I have painted three rooms gray in the last year. I have painted both bathrooms in one of my rentals gray, but the first gray I picked out I didn’t like. It was too blue. I try and use the same paint color in multiple buildings since it makes it easy to go and touch up a room later. Since I didn’t care for the shade of gray in the first bathroom, The next time I was ready to paint a room, I picked out a different gray. The only problem is, I couldn’t remember the name of the color I picked out the first time. So I am standing in front of the giant display of colors trying to make sure I pick out one that is similar but a little different than the first one. In my mind the worse thing I could do is pick out the same color. I already know I don’t want that one. After I landed on one, acquired the paint, grabbed a hot dog for lunch, made my way back to the rental and started painting I saw that I didn’t pick out the same paint, but where the first one was too blue, this one was too dark. The third time I was repainting a room in my own house so I figured my wife needed to come with. We, again, stood in front of the giant color sample board. We looked at the little pamphlets where they showed the trendy colors for the year. She picked one out and I was pretty sure it was the same as one of the first two colors, but when we got it home and starting applying the paint to the walls it was perfect. It was different. It was a shade or two off of the first two room colors. I didn’t want the first two, but really liked the third. Sometimes I think people are like paint colors. Not literally or physically, but we are all just different shades of the same color or maybe we are all just different shades of one of many colors. I hated two grays, but loved another one and if I walked up to that giant paint sample board I couldn’t tell you which one I picked out any of the three times I was there. They all look the same from a distance. The first one might have had a little more blue in the mixture and the second a little more black. We are all just slight variations of the same color influenced by the things we have gone through, the people we have met, and the work we have done in ourselves to improve who we are.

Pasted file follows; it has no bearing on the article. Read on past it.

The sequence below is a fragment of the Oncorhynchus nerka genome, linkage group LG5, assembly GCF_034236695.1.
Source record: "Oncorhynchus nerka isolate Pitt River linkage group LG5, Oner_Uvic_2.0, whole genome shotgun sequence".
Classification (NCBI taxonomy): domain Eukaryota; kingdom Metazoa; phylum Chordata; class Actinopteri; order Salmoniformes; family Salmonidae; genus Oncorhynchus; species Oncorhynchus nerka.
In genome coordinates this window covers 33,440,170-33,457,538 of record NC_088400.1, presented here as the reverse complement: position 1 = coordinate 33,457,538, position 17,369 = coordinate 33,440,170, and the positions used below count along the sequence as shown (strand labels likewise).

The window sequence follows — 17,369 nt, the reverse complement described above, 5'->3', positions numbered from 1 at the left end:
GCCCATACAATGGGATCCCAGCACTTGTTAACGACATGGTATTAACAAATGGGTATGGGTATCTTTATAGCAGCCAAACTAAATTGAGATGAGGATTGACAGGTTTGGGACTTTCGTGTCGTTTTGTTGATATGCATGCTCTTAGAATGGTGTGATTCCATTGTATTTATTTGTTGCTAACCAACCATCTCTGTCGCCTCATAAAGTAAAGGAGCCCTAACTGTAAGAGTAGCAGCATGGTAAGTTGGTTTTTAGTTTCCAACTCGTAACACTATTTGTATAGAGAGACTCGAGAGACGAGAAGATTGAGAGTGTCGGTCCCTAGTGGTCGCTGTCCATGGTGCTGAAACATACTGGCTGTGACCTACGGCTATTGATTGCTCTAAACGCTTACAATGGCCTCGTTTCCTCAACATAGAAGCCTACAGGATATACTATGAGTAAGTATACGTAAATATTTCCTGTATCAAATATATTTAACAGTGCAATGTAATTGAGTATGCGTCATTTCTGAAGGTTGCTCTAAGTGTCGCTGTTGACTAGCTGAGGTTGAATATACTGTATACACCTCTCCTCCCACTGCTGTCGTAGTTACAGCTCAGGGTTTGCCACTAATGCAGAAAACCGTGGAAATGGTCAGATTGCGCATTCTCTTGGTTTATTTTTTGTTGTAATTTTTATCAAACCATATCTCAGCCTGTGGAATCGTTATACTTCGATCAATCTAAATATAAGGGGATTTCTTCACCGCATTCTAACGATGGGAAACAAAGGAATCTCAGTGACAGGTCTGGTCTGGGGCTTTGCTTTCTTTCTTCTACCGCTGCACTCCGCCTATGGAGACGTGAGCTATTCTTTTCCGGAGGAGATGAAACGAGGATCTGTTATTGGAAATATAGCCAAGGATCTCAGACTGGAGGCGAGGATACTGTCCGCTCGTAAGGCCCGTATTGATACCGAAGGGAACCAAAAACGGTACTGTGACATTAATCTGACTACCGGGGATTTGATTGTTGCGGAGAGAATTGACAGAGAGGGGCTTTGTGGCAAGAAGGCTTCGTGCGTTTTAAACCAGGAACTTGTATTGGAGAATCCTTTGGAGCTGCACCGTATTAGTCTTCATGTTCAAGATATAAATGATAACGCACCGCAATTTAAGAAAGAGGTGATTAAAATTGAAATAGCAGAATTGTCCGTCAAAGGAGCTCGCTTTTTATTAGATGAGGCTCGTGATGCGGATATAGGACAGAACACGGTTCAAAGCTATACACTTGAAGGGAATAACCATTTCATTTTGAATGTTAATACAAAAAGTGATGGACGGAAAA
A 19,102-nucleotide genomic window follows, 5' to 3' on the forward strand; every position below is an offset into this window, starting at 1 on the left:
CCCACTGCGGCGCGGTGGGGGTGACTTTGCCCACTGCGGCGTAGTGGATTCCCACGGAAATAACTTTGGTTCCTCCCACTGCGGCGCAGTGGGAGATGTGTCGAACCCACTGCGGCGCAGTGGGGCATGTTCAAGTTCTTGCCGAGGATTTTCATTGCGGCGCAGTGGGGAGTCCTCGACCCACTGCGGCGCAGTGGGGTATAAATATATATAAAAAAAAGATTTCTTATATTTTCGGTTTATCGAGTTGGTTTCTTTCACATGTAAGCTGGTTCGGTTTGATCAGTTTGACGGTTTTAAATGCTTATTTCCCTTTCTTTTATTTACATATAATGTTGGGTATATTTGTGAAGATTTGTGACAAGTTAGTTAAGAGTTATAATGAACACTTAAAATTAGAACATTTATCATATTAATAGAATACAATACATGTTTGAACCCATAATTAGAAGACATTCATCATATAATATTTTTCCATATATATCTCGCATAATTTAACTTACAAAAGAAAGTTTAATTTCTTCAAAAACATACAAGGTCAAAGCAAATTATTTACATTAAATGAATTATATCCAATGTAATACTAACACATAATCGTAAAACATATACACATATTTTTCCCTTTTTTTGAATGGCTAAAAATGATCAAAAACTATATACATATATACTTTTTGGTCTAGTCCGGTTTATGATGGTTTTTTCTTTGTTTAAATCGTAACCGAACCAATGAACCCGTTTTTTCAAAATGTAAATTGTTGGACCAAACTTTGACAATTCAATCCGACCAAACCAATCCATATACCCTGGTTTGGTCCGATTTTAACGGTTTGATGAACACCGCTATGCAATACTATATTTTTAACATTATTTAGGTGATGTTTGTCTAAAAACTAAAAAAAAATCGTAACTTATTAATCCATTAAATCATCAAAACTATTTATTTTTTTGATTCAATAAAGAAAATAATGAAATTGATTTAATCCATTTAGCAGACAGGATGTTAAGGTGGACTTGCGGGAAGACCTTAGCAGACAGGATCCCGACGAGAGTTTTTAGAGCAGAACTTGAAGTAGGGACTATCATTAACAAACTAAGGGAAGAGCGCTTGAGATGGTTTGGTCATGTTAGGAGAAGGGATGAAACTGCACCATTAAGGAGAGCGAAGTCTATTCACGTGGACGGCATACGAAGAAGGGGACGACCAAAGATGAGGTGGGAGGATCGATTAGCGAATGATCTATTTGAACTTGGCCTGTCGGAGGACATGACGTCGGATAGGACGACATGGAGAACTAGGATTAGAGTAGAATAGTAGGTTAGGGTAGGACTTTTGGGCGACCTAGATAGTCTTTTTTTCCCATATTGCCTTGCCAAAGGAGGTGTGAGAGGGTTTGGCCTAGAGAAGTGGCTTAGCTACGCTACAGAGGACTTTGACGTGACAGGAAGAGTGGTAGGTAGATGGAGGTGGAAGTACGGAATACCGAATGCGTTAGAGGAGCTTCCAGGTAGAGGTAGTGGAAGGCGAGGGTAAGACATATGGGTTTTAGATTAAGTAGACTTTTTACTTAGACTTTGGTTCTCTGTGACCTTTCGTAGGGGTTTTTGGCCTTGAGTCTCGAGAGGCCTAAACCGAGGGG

That’s why even assholes matter. They are just a shade off. The color combination to make those three grays is probably almost identical except for a small amount of red or blue or green. From a distance they seem to be identical. When you see them up close, under the right circumstances you see something a little different…